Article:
Alimta Patient Information Including Side Effects
Brand Names: Alimta
Generic Name: pemetrexed (Pronunciation: pem e TREX ed)
- What is pemetrexed (Alimta)?
- What are the possible side effects of pemetrexed (Alimta)?
- What is the most important information I should know about pemetrexed (Alimta)?
- What should I discuss with my healthcare provider before receiving pemetrexed (Alimta)?
- How is pemetrexed given (Alimta)?
- What happens if I miss a dose (Alimta)?
- What happens if I overdose (Alimta)?
- What should I avoid while receiving pemetrexed (Alimta)?
- What other drugs will affect pemetrexed (Alimta)?
- Where can I get more information?
What is pemetrexed (Alimta)?
Pemetrexed is a cancer medication that interferes with the growth of cancer cells and slows their growth and spread in the body.
Pemetrexed is used to treat mesothelioma, a form of lung cancer associated with exposure to asbestos. Pemetrexed is also used to treat non-small cell lung cancer that has already been treated with other cancer medications.
Pemetrexed may also be used for other purposes not listed in this medication guide.
What are the possible side effects of pemetrexed (Alimta)?
Get emergency medical help if you have any of these signs of an allergic reaction: hives; difficulty breathing; swelling of your face, lips, tongue, or throat.
Call your doctor at once if you have any of these serious side effects:
- pale skin, easy bruising or bleeding, unusual weakness;
- fever, chills, body aches, flu symptoms;
- white patches or sores inside your mouth or on your lips;
- urinating less than usual, or not at all;
- chest pain, trouble breathing;
- swelling, rapid weight gain.
Less serious side effects may include:
- skin rash;
- numbness or tingling;
- depressed mood;
- sore throat;
- tired feeling;
- nausea, vomiting, diarrhea, constipation, indigestion, loss of appetite; or
- muscle pain.
This is not a complete list of side effects and others may occur. Tell your doctor about any unusual or bothersome side effect. You may report side effects to FDA at 1-800-FDA-1088.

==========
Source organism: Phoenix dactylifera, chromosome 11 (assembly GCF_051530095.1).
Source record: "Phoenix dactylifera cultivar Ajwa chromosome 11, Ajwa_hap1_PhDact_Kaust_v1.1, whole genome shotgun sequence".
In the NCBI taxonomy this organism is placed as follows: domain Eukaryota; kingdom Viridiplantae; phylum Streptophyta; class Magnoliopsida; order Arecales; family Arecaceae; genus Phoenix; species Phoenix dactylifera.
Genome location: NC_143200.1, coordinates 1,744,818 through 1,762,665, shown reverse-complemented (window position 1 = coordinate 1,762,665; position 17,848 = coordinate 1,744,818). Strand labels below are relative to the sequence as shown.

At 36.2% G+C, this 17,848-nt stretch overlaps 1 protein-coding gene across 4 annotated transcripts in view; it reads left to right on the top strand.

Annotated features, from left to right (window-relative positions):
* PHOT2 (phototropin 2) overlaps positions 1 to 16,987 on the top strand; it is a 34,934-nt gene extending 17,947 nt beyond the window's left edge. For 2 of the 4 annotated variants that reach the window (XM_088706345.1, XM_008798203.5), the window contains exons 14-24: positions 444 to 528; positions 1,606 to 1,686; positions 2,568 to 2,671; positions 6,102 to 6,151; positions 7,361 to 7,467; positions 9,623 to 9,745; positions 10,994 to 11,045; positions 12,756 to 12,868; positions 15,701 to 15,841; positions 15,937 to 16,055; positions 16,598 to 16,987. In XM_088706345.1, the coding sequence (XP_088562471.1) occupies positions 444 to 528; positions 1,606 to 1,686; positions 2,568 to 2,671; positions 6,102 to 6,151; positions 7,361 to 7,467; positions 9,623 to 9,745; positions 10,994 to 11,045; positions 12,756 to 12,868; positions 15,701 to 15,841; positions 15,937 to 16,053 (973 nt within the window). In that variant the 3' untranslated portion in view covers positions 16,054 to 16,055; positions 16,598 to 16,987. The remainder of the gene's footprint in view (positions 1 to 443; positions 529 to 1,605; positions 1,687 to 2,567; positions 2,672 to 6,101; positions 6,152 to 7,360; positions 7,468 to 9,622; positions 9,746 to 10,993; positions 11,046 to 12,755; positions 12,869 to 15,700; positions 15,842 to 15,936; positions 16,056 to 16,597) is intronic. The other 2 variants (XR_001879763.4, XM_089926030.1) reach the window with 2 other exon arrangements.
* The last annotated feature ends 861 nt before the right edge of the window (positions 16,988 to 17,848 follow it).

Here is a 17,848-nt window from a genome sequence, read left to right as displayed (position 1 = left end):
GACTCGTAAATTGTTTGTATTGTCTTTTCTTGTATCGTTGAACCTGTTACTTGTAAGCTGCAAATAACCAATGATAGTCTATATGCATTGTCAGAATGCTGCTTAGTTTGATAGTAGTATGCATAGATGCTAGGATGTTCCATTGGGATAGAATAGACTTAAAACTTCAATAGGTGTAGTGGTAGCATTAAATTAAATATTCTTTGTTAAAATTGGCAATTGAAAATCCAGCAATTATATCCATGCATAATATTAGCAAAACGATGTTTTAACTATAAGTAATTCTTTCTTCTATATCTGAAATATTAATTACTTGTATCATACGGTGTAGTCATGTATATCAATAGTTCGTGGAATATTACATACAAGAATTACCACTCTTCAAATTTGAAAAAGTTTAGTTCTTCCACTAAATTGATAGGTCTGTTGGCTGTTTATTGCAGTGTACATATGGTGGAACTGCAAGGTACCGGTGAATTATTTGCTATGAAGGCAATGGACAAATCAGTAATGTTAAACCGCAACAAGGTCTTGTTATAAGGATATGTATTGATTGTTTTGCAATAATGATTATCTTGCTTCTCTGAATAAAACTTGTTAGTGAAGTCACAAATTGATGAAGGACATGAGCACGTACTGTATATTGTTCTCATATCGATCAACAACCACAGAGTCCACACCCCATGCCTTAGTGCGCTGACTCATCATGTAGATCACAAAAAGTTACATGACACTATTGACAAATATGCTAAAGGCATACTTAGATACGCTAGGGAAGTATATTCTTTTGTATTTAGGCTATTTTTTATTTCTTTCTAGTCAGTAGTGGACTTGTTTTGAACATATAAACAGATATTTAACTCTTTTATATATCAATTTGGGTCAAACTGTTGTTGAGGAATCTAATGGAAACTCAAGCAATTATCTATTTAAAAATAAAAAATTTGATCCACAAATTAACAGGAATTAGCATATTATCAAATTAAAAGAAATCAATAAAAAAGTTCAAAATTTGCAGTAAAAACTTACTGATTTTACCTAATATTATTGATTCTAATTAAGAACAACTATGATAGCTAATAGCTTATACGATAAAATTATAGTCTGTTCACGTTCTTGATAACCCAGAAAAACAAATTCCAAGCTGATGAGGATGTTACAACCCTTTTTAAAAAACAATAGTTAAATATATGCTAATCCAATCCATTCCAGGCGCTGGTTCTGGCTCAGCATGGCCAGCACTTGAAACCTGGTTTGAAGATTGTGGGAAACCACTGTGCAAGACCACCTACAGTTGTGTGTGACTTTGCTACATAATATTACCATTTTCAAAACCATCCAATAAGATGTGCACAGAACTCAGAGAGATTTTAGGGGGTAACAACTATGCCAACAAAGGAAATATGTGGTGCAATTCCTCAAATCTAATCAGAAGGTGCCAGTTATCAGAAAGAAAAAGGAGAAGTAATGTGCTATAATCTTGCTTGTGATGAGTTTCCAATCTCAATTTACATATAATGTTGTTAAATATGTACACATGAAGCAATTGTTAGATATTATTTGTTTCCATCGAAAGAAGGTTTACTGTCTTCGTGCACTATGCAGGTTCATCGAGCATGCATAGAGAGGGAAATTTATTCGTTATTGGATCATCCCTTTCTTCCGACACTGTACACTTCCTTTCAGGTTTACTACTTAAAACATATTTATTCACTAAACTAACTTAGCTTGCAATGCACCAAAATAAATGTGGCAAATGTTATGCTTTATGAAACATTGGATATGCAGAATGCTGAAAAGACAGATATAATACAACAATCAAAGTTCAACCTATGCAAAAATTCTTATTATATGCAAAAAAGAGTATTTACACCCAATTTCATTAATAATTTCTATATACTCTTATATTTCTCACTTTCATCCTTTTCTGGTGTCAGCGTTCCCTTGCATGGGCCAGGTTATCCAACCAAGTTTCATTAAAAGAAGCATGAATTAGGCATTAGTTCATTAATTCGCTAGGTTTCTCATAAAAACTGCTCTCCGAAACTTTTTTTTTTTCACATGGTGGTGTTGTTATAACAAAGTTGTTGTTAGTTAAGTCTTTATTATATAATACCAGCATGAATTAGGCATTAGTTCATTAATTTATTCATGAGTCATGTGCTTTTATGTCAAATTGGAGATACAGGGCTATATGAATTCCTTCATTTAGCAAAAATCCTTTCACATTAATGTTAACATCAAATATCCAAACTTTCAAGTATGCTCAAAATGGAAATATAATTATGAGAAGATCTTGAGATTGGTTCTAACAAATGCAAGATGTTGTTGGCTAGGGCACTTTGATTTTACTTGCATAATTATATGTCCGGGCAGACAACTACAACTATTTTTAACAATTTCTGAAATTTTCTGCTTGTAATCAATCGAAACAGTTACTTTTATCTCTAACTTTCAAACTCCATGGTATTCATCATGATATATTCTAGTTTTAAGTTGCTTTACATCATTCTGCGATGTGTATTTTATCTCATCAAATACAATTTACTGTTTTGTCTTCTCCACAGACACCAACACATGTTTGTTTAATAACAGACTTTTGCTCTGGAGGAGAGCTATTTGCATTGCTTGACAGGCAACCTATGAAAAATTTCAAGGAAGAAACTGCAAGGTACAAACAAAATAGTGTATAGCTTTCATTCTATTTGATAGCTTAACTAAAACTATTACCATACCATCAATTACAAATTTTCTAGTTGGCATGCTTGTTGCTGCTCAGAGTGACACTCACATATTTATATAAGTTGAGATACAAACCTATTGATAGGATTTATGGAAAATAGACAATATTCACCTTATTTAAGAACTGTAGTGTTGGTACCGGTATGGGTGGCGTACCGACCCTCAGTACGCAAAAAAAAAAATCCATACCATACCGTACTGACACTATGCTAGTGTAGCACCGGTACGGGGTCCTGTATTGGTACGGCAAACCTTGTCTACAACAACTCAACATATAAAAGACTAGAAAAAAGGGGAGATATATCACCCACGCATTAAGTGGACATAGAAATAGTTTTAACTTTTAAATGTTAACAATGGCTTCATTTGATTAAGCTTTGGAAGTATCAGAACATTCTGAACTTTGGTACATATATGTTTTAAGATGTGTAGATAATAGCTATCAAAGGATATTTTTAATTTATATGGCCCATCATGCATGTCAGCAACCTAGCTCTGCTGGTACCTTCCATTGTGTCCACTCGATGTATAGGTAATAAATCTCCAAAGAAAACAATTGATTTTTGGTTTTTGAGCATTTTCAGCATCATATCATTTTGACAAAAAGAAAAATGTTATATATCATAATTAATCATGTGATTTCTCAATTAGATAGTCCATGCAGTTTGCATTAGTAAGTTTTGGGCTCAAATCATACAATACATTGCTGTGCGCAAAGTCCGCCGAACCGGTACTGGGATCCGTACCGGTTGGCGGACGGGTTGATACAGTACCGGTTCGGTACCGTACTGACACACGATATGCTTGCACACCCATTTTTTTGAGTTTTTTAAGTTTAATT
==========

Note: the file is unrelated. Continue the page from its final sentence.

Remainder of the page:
Read the Alimta (pemetrexed) Side Effects Center for a complete guide to possible side effects »
What is the most important information I should know about pemetrexed (Alimta)?
Before receiving pemetrexed, tell your doctor if you are allergic to any drugs, or if you have kidney or liver disease, bone marrow suppression, a weak immune system, or excess fluid in the space around your lung, liver, or other internal organs.
Throughout your treatment with pemetrexed, you will need to take folic acid and vitamin B-12 to protect your stomach, blood cells, and bone marrow from the side effects of pemetrexed. You will need to start taking these supplements a week before receiving your first pemetrexed infusion, and will keep taking them for 3 weeks after your treatment ends.
Vitamin B-12 and folic acid are available over the counter. Be sure to take only the forms and strengths of these supplements that your doctor has recommended.
Pemetrexed is usually given every 3 weeks. Your doctor will determine how many treatment cycles you should receive.
Pemetrexed can lower the blood cells that help your body fight infections. This can make it easier for you to bleed from an injury or get sick from being around others who are ill. To be sure your blood cells do not get too low, your blood will need to be tested on a regular basis. Your cancer treatments may be delayed based on the results of these tests. Do not miss any scheduled visits to your doctor.
Avoid being near people who have colds, the flu, or other contagious illnesses. Contact your doctor at once if you develop signs of infection.
Before you receive pemetrexed, tell your doctor if you are taking an NSAID (non-steroidal anti-inflammatory drug) such as ibuprofen (Motrin, Advil), naproxen (Aleve, Naprosyn), indomethacin (Indocin), ketoprofen (Orudis), and others.
Additional Alimta Information
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Report Problems to the Food and Drug Administration
You are encouraged to report negative side effects of prescription drugs to the FDA. Visit the FDA MedWatch website or call 1-800-FDA-1088.
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